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Black Hole

Updated: Feb 15

The first time I laughed from my stomach after Matilde’s death, it felt like a betrayal. We were at my cousin Tomi’s birthday dinner. Tomi had told us a joke that his new Moroccan boss had told him and the entire room collapsed in laughter. In the aftermath, as I wiped the tears at the edges of my eyes, I realised that I had not laughed like that since Matilde had died. I had not known that I would ever be able to laugh like that again and it felt as though I should not be laughing while my sister’s small body was buried in the earth, her remains decaying into dust. After we had all laughed, the topic of conversation moved to the quality of food at the restaurant and Tomi and his wife, Dianne, disagreed about whether or not this Thai restaurant had better khao neeo mamuang than the one downtown.

It was Tomi’s 37th birthday dinner and I had given him an excuse weeks earlier that I would not be able to make it. He had come round to my flat, sat on the solitary settee in my living room and Fiona had curled up onto his laps, and he told me that I must come, that everyone would be there - Aunty Lade and Uncle Franklyn and Banke and David - and wouldn’t it be good to see them all again after so long?

I had not seen them since the funeral - and even at the funeral, I had not really seen them. When I remember Matilde’s funeral, all I see is her casket on the pall, with the lights that fell through the church windows leaving streaks across the white wood. There had been a large bouquet of easter lilies - our mother’s favourite - on the coffin and that is all I remember. The faces are a blur. The sermon and eulogies - even the one I gave - are a blur.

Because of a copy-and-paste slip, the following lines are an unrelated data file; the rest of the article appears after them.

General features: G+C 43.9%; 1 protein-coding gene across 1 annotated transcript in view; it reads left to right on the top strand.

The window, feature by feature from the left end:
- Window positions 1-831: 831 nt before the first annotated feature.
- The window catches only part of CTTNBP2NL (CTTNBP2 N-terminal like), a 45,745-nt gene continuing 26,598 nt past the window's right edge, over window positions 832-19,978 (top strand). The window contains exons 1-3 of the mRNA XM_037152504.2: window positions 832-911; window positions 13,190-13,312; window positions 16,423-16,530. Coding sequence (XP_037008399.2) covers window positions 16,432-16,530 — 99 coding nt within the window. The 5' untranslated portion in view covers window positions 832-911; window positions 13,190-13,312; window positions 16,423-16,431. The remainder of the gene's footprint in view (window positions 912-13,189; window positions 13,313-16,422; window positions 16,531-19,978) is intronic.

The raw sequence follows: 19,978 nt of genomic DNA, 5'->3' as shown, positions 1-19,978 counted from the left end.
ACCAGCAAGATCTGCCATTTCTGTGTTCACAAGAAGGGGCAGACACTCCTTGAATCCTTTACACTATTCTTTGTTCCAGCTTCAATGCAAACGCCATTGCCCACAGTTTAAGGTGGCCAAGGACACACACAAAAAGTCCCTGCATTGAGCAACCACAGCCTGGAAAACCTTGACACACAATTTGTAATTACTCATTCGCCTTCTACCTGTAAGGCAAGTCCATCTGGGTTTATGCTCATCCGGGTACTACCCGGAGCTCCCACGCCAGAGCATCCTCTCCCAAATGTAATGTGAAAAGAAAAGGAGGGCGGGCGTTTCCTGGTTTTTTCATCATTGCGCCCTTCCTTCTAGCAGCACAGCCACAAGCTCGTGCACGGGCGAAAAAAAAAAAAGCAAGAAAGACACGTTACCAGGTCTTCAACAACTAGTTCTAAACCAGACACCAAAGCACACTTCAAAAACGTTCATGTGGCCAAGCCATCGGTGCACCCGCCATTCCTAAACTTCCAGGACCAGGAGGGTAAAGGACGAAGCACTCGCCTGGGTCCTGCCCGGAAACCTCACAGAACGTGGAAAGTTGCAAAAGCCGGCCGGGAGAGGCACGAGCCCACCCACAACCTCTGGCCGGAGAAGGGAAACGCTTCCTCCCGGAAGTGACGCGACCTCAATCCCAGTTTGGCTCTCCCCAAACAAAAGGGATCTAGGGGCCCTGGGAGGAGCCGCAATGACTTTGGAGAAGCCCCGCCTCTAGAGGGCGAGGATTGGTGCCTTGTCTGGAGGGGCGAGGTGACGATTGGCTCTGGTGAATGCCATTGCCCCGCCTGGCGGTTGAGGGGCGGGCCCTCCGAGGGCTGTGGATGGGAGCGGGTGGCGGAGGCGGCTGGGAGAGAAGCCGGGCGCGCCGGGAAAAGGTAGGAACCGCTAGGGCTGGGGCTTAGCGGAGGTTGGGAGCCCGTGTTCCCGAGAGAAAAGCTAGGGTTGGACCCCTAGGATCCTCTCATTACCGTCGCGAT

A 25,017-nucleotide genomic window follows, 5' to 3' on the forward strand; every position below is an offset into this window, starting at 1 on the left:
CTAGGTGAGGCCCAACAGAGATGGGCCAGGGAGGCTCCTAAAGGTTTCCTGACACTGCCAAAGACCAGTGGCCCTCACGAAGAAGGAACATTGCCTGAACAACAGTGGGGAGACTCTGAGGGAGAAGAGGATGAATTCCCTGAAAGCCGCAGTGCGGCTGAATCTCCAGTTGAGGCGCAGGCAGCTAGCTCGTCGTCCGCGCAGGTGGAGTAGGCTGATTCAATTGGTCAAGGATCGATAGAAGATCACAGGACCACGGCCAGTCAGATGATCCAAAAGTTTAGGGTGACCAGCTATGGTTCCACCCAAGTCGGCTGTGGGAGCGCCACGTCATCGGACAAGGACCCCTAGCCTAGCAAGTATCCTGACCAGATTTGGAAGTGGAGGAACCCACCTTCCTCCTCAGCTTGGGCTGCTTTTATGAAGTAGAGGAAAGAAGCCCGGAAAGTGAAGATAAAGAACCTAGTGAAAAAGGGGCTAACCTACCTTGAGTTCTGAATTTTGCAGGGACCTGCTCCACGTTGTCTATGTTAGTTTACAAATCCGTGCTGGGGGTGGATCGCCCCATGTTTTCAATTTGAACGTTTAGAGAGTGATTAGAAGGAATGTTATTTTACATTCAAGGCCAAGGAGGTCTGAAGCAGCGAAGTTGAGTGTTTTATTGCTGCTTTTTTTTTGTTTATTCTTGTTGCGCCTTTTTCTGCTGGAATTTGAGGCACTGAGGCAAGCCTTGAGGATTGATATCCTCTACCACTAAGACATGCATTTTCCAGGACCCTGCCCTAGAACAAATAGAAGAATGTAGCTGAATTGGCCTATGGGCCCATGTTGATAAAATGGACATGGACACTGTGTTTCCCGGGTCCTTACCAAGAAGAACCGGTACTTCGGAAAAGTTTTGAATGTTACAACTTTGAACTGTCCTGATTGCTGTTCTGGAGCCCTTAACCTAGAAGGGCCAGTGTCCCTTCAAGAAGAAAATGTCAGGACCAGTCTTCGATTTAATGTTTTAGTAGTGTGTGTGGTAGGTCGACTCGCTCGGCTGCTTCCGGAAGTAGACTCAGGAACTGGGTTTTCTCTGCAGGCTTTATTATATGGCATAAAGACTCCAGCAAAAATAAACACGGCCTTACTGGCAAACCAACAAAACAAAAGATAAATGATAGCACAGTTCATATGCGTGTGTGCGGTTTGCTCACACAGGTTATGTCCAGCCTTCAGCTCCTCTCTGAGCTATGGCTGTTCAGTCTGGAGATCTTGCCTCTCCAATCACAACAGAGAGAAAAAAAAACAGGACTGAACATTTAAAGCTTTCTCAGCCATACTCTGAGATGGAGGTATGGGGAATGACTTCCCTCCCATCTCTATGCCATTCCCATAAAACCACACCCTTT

I had not seen them since the funeral and even now I did not want to see them. People mean well but people are people and concern quickly turns to pity and I already pity myself. But Tomi refused to take No for an answer and wouldn’t leave until I promised to show up for his birthday dinner. We ordered doner kebabs from the Turkish place downstairs and had too many beers. Tomi staggered to the door as he was leaving and took a long time putting his coat on. After he left, Fiona stood by the door, meowing, and refused to follow me to bed.

It was on the train home that night after Tomi’s birthday dinner that it dawned on me for the first time since Matilde died that I might be okay one day. That one day I might wake up without the heaviness in my chest that had now become a part of who I was. One day I might wake up and not have to sit at the edge of my bed for long minutes willing myself to stand up. One day the sound of my own laughter might not be a stranger to me. I didn’t remember my life before Matilde’s death. I remembered our childhood; I remember fishing for rock bass at Kenollie Creek with our stepfather; bike rides through Port Credit on hot summer days; swimming at Lions Club for hours until the lifeguards kicked us out; tobogganing in Bronte Park; ice skating on the frozen Credit River. And then there is nothing up until February 17th when Tomi called me and said Matilde was dead. I remember what I was doing and where I was when he called; I was sitting at my desk and for the umpteenth time I had been trying to move Fiona away from blocking my view of the laptop.

I didn’t remember my life before Matilde’s death; I didn’t remember what it felt like not to grieve and not to be emotionally desolate. I didn’t remember Málaga or Vegas, places that I had lived in for years. I didn’t remember Cassandra and Angélique and Lorraine, women I had loved and let slip away. It was as though Matilde died and all the memories that did not involve her were sucked into a black hole.